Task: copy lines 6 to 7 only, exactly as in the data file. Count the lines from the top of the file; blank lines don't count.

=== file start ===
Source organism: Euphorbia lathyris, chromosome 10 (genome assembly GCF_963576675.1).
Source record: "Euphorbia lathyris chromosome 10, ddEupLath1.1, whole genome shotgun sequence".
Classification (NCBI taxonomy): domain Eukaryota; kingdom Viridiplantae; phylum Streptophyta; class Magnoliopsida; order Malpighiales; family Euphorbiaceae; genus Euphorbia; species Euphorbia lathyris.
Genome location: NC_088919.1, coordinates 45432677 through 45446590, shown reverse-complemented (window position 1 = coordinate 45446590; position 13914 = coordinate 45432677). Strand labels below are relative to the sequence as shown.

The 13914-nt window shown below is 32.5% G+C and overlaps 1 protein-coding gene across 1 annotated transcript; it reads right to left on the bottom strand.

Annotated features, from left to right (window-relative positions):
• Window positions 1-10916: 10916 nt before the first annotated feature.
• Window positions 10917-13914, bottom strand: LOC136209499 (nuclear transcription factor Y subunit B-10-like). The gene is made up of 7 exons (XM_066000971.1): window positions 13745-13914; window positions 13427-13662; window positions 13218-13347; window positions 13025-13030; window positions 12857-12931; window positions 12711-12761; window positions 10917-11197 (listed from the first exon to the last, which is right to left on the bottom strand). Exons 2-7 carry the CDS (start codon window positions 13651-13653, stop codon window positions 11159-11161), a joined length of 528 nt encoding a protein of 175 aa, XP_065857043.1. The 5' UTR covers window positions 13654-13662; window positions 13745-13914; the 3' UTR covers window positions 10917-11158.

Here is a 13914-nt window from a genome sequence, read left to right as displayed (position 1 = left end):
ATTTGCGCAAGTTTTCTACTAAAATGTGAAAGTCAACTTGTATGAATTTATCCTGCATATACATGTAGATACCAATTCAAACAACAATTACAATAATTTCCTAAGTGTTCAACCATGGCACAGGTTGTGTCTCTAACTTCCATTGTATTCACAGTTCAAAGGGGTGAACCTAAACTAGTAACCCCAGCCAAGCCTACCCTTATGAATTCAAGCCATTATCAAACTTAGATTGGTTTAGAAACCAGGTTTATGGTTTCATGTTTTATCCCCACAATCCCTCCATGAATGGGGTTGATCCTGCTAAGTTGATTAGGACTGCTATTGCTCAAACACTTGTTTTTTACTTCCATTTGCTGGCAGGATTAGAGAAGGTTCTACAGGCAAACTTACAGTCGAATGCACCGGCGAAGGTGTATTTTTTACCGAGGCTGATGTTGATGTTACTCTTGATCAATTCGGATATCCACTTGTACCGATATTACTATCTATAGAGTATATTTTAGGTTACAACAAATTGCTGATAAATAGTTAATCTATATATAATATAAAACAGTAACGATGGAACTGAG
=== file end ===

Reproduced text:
Annotated features, from left to right (window-relative positions):
• Window positions 1-10916: 10916 nt before the first annotated feature.